Chastain: So it’s difficult to pin it down, because there are sort of degrees, right? Some people who are fatter than other people, within fat community we often use terms like “small fat, mid fat, large fat and super fat” based on essentially issues of access and issues of structural stigma. So for example, a smaller fat is going to have more access to clothes. More doctors offices are going to have a gown that fits them. Same with mid fats. When people start to get to be large fats, which is like when you look at a size 26, 28, then there’s less access. More equipment won’t be rated for those people. And then when we get to “superfat” folks, who are folks who are typically size 30 to 32 and above, folks who are having the least access, there’s the least chance that when they walk into a restaurant they’ll have a seat that fits them., that in the waiting room, there will be an armless chair that works for them, that the MRI will fit for them. And so it’s a matter of degrees. The thing about the ideas of “overweight” and “obese” that are based on body mass index—which, like all of weight stigma, is rooted in and inextricable from racism and anti-blackness—the problem with that is that one, it’s been malleable over time, directly through the influence of the diet industry. So what’s considered normal weight has been shifted over time. In 1998, it was shifted so that over 20 million people became “overweight” literally overnight. So when we think about these terms, we think of them as very scientific, but they’re basically just based on a ratio of weight and height that has been, again, malleable over time.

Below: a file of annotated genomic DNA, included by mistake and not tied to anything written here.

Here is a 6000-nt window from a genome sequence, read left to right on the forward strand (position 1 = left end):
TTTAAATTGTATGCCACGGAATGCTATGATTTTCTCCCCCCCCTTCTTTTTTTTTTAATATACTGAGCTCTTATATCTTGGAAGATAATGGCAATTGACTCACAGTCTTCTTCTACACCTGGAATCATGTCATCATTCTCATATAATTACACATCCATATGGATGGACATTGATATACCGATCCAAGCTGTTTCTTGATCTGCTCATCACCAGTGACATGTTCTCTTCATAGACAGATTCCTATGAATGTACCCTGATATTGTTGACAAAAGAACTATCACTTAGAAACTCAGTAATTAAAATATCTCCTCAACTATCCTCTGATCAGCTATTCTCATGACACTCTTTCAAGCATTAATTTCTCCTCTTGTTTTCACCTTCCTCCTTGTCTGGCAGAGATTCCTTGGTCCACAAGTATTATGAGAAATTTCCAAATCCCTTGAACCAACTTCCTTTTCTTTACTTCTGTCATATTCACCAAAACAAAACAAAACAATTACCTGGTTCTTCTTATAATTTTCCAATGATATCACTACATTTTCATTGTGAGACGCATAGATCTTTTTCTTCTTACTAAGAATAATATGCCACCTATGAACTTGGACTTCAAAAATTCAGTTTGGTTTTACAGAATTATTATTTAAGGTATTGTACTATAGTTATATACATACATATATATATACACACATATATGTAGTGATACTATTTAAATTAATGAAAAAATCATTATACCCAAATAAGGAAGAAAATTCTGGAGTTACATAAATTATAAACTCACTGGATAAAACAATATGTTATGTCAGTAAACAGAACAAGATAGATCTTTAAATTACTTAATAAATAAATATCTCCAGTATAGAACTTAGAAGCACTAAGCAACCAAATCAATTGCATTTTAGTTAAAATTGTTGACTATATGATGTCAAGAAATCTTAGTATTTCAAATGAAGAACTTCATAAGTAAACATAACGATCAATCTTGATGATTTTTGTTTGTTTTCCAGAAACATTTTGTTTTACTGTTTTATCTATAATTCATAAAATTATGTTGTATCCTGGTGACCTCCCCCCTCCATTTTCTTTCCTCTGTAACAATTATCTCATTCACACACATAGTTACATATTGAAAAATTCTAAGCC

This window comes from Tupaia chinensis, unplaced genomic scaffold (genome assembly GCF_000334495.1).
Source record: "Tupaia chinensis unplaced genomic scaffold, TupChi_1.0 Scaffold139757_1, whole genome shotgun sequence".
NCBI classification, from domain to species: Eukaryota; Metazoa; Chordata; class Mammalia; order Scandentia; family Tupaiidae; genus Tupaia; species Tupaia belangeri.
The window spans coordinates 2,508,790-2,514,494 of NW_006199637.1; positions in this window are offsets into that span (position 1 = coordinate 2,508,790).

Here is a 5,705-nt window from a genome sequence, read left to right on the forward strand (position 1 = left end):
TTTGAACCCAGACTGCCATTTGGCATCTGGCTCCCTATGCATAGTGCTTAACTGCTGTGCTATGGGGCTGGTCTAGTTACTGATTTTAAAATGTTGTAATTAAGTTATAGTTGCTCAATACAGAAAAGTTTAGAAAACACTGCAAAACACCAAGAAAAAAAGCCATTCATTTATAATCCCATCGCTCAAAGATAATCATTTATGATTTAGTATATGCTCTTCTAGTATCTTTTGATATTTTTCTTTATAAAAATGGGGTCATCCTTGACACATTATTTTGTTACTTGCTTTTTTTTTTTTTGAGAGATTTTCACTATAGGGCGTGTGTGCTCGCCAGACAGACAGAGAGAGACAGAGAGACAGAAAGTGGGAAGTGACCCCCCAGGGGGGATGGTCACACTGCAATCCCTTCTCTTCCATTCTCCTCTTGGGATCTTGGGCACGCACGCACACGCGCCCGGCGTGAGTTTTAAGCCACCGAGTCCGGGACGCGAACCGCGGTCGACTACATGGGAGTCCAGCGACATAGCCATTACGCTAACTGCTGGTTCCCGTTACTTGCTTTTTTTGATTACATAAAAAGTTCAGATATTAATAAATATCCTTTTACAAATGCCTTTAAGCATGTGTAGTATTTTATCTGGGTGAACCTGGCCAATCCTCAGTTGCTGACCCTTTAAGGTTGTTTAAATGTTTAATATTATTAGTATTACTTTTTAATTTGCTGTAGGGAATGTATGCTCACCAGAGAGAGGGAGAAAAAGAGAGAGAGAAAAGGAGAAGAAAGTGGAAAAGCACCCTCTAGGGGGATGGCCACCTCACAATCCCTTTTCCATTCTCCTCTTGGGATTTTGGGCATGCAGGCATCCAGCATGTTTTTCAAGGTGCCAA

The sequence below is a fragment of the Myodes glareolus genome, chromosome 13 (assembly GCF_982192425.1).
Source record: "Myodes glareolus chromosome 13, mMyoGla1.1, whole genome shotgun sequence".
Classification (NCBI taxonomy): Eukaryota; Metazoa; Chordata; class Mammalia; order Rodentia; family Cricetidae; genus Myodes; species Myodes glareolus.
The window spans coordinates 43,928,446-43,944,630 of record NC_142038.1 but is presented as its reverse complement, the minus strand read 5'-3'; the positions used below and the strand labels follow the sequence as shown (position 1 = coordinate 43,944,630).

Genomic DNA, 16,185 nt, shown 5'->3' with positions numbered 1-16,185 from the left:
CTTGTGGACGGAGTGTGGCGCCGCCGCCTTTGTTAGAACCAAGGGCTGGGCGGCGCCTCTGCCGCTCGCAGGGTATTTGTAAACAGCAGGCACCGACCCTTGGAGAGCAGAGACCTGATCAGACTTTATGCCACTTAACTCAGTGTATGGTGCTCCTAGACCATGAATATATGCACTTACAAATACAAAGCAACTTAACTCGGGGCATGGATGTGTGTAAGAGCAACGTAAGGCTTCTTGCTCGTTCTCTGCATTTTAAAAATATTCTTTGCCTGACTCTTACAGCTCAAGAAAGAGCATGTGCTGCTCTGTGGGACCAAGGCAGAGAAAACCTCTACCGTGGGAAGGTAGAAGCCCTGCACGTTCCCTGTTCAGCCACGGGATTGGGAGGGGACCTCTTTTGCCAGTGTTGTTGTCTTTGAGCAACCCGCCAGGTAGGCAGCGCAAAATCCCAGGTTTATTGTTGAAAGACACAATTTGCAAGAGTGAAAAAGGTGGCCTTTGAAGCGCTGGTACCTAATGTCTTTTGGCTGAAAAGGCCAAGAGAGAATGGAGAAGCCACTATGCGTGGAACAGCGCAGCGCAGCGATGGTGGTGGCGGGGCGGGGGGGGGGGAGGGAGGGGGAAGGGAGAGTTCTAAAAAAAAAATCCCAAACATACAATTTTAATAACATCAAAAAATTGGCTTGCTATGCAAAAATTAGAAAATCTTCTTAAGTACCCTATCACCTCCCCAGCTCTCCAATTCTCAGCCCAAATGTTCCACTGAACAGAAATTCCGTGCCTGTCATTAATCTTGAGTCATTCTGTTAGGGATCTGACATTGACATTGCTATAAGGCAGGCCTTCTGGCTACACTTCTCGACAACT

Grotto: Thank you for kind of framing that a little bit. It can’t be—especially, I think, for the purposes of this conversation—it can’t be just that fat is whatever you, the individual, think it is. It might not be exact, but—
Chastain: Yeah, it gets complicated, right. Within our culture, fat can be defined as different things. So for a ballerina, what they’re considering fat is going to be different than what the rest of the world considers fat. When we talk about this in a medical context, we’re talking about people for whom their healthcare is often focused on manipulating their body size rather than providing the same ethical, evidence-based treatments that a thinner person would get.
Chastain: And then looking at structural stigma, how is this person’s access to the world different? We know that perceived weight stigma can do a tremendous amount of harm. So even if somebody thinks that they’re fat, their perception of their own fatness, their perception of the stigma that comes with that, can impact them. So weight stigma can harm people at all sizes, but it will always do the most harm to those at the highest weight and those with multiple marginalized identities.
Grotto: You touched on the BMI being rooted in racism. I want you to tell me about that.